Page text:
We packed the night before – knowing that with Eli here, getting out the door takes a little longer than it used to. He seems to like to feed JUST as we are ready to go. Fortunately, breastfeeding is completely acceptable here, so we merely need to get ourselves into a taxi and then I can feed him again. It’s crazy how different our “baby-experience” is here, compared to what it would be at home. We don’t, for example, have a car seat for Eli, and we won’t for as long as we are here. We don’t have a car and taxi’s obviously have no car seat attachments. Even a stroller makes life more complicated since we often have to jump into a cab on a busy road. There is not much time to fold up a stroller and try get it into a trunk that is half filled with the drivers junk. It is easier to just jump in the cab and be on your way. Baby-wearing is the way to go over here in Asia. It is hot and humid now so the baby carrier makes Eli and I sweat like crazy, but having my hands free makes traveling much easier.
I have to say that the most complicated part of this trip was trying to hide Elijah away. As I explained in a previous post – “Sitting the month” – mother and baby are not supposed to leave the house for the first 30 days after childbirth. In fact, many of those who have caught a glimpse of Eli looked horrified that I have him out of the house. Some of them don’t feel bad to ask if he is one month old yet. To avoid the shameful looks of disgust, we lie and say that he is already one month old. But let’s be honest, it’s pretty obvious that he is only a few days old.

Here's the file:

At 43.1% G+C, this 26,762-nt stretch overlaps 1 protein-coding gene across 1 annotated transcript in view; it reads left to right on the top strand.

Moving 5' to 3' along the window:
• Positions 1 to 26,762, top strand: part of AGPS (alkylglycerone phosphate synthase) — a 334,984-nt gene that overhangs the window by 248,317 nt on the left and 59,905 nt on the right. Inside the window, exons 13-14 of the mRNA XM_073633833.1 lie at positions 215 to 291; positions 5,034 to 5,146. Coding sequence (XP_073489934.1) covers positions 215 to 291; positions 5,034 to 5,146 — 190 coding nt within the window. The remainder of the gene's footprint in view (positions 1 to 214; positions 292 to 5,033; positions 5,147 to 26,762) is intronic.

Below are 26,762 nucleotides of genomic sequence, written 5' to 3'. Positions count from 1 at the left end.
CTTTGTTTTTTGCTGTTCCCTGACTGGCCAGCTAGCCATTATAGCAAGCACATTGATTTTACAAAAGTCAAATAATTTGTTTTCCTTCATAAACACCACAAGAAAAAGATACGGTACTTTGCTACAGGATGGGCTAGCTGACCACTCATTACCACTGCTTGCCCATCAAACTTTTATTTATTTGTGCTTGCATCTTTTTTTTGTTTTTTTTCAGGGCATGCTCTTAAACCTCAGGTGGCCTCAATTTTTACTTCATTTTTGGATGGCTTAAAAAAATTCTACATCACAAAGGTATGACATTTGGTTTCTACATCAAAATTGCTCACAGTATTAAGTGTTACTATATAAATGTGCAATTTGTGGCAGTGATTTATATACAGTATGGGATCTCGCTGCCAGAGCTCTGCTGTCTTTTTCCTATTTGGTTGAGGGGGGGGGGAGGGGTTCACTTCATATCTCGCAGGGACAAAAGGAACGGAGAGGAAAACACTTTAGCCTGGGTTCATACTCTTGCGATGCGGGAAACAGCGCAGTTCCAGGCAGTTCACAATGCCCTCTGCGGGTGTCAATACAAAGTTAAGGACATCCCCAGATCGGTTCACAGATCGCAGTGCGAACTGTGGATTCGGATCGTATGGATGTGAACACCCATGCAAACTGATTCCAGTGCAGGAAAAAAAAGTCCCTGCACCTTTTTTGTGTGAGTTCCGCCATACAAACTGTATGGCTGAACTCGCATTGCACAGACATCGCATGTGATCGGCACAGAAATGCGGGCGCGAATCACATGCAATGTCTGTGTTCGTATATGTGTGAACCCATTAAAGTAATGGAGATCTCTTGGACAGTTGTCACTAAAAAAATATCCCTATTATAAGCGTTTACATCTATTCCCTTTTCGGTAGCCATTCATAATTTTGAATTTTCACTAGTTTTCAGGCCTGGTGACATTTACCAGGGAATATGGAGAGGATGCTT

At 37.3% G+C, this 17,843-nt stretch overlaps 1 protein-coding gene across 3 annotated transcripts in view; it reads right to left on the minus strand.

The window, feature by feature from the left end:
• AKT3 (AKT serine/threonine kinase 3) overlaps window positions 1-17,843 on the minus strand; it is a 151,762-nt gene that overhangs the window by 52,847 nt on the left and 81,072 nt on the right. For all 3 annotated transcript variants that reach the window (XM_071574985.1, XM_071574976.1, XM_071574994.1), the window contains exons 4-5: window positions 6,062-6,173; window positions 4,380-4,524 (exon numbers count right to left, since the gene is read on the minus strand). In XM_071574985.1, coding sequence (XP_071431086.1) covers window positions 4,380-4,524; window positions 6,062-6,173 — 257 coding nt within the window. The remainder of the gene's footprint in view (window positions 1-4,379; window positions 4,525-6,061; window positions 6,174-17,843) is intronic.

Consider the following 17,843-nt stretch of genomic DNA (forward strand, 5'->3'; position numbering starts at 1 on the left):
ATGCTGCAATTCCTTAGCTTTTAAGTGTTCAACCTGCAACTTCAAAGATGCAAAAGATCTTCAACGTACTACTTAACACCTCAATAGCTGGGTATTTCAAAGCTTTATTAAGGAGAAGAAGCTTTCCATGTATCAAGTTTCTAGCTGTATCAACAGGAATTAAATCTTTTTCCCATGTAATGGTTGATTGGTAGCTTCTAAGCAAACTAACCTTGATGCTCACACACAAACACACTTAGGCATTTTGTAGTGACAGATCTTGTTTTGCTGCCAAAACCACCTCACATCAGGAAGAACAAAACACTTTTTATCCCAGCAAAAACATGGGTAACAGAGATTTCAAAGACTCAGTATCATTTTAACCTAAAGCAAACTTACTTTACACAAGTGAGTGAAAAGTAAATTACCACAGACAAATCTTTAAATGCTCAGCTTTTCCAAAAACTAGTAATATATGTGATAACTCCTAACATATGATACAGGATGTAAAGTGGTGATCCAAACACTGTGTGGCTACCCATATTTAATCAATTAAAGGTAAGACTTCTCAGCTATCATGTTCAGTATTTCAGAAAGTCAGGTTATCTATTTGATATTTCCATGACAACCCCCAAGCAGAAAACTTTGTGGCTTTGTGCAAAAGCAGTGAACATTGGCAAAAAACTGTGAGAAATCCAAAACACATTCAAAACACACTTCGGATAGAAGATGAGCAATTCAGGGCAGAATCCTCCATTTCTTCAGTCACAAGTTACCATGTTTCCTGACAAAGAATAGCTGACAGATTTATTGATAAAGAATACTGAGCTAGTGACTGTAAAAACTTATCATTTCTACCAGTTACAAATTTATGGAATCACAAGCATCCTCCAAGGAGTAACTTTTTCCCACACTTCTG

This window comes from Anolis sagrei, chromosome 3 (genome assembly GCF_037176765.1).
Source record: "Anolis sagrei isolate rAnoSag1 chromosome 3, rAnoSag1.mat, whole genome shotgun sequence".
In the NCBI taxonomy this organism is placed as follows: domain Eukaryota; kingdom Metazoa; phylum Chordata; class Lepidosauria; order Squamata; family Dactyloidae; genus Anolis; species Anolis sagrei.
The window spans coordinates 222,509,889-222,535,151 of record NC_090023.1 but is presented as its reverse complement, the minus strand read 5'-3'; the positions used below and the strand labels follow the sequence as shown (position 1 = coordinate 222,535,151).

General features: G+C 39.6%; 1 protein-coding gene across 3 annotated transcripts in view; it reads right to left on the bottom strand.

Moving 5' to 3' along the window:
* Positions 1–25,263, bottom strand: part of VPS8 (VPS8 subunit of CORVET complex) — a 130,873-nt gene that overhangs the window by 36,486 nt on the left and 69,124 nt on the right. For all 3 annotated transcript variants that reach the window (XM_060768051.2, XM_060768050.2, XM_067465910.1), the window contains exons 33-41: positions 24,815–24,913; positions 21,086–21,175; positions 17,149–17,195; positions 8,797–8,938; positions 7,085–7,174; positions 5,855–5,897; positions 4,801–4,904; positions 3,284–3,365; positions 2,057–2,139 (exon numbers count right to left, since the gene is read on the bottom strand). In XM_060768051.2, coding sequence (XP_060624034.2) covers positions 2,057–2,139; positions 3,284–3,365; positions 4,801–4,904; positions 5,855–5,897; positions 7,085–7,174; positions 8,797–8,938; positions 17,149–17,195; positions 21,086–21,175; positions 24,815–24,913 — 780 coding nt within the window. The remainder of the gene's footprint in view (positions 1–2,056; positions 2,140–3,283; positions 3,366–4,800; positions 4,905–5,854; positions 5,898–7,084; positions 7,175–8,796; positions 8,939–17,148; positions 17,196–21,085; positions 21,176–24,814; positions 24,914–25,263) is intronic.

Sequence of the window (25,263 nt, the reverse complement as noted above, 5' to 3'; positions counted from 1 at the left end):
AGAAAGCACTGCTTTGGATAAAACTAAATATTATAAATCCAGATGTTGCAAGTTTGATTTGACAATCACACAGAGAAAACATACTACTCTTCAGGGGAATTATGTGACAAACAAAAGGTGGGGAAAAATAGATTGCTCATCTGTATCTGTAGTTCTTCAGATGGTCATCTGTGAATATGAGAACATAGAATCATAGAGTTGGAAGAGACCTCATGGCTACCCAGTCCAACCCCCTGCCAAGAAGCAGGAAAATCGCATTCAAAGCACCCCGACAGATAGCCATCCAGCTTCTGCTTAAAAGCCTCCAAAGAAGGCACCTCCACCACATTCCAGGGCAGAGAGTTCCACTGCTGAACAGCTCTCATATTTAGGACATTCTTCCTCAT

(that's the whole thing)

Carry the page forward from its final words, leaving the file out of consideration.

I have tons more to write about this, but for now I will just say that having a baby in China gives you instant celebrity status. We thought that we got stared at a lot before our son arrived, but we have now reached a whole new level of popularity. Strangers will walk up to me, and reach out to touch Eli. It drives me crazy, so I will have to learn how tell them not to do this in Chinese. Much to my horror, someone we know even let Elijah hold their finger and then put it in his mouth. It seems people are offended when you tell them not to do this, because they think that you are saying they are dirty. But the truth of the matter is that with a newborn everyone is dirty, and living in China makes that infinitely true! I guess we will have to stop caring about hurting peoples’s feelings since our son’s health and well-being comes first. Despite these challenges, we managed to get through a full two day journey without a single person trying to touch Elijah. I think that this is because Justin was with me. When I am alone, I have to run away from people… (haha, Im not exaggerating – I literally have to run away from crowds of onlookers as they reach out and try to touch him).